How to Plant Around a Tree


Ornamental trees are beautiful additions to your landscape. Perhaps you're considering tree islands to lessen the amount of lawn maintenance, or to hide or show off tree roots. Before heading to the nursery for a number of ornamental perennials or annuals, keep in mind that the tree root and drip line environment only allows a select number of plants to thrive.

Step 1

Test the acidity of the soil underneath the tree with a pH testing kit. If your tree is healthy and thrives, you do not want to upset the pH balance of its soil by introducing plants that require a more alkaline or acidic growing environment. As a general rule of thumb, if your soil pH level tests at 7.0 or below, it is acidic; a pH above 7.0 makes it alkaline.

Step 2

Purchase ornamental or groundcover plants that thrive in the tree's soil. For acidic soil, consider planting heather, wintergreen, rhododendron or azaleas. If the pH test shows that the soil tends to be alkaline, opt for ladies' fingers, crown vetch, foxtail lilies or pincushion flowers. Does your tree have a dense canopy? Add the ability to thrive in shade or partial sun as one of the prerequisites when choosing your plants.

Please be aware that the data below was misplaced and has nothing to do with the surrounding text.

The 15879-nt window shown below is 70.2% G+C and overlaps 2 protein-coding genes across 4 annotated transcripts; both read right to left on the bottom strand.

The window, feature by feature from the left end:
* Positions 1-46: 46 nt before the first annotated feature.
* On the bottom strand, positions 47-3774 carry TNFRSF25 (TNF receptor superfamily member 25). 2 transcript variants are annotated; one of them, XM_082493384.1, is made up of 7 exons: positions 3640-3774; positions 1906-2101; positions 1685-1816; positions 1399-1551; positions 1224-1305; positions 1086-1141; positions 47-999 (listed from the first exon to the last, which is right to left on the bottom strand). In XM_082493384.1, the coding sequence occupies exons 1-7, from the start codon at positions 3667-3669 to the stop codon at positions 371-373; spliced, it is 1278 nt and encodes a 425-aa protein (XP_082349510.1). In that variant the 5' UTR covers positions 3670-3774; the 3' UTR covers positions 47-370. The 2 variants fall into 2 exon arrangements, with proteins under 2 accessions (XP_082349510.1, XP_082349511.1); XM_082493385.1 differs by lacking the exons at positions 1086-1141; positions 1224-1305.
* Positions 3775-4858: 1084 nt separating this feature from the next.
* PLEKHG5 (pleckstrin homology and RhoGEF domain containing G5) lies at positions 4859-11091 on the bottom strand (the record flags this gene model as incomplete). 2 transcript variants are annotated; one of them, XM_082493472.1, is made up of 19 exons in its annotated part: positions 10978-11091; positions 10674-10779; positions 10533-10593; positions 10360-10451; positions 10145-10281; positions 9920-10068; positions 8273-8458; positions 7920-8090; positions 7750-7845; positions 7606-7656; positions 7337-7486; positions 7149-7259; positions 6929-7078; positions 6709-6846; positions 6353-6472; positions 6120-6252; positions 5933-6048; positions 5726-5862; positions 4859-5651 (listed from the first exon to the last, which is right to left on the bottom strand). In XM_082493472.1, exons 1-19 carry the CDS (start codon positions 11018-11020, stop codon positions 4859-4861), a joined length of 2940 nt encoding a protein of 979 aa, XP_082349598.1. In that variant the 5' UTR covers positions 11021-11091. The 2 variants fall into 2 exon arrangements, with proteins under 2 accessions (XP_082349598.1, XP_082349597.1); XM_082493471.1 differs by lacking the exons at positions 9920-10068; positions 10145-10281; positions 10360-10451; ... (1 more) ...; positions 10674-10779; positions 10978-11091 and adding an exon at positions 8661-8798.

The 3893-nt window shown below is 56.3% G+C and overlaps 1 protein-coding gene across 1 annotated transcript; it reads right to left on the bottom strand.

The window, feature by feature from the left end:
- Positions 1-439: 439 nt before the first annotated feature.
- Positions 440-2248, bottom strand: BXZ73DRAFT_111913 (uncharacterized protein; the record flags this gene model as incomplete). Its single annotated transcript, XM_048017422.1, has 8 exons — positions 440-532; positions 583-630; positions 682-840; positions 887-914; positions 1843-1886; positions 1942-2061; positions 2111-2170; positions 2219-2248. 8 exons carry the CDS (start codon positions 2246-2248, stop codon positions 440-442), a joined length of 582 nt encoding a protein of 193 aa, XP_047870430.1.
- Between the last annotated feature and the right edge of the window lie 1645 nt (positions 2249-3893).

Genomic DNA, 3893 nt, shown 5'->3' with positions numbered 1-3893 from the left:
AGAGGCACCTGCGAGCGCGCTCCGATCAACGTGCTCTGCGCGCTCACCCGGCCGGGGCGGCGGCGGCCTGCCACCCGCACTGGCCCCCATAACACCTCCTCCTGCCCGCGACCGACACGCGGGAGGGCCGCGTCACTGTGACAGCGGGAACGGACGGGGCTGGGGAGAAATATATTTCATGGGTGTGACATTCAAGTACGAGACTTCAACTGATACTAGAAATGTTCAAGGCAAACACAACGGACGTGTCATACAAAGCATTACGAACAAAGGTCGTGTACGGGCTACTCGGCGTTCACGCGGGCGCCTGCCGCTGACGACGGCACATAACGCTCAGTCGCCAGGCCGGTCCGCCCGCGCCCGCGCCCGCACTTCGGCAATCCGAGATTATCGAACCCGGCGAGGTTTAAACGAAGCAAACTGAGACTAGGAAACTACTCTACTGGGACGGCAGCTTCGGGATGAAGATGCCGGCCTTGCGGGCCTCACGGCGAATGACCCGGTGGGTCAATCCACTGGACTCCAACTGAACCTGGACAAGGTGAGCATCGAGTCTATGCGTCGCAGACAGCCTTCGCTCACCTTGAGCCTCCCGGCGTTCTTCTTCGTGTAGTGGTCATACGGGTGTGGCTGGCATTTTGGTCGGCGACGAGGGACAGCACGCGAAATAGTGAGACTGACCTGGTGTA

Step 3

Apply the measuring tape to the tree trunk. Determine a 1-foot radius all the way around the tree. Do not plant anything within this perimeter.

Step 4

Dig planting holes with a small shovel. Proceed slowly and be prepared to fill in the hole if you encounter tree roots. The majority of tree roots does not reach deep down into the soil but instead remain as close as 12 inches within the soil's surface. Do not cut roots with a two-inch diameter or bigger, and do not try to move them out of the way.

Step 5

Remove a plant from its pot. Gently loosen up the root-ball before placing it into the prepared hole. Replace the soil in the hole and gently press down. Move on to the next hole and repeat the process with each plant.

Step 6

Mulch the area around the tree and flowers. (Do not allow mulch too close to tree trunk.) The mulch helps with moisture retention and reduces the appearance of unwanted weeds.

Step 7

Water the planting area well. Depending on water restrictions and rainfall in your area, water as often as needed to help the plants establish themselves.

Things You'll Need

  • Soil pH test kit
  • Plants
  • Tape measure
  • Small shovel
  • Mulch
  • Water


  • Fran Sorin discusses pH balance preservation
  • Purdue University Cooperative Extension Service names plants thriving in acidic soil
  • The Garden Helper lists plants doing well in alkaline soil

Who Can Help

  • Million Trees NYC explains the need for a one foot perimeter around the tree
  • University of Minnesota on tree root depths
Keywords: tree roots, soil pH, plants

About this Author

Based in the Los Angeles area, Sylvia Cochran is a seasoned freelance writer focusing on home and garden, travel and parenting articles. Her work has appeared in "Families Online Magazine" and assorted print and Internet publications.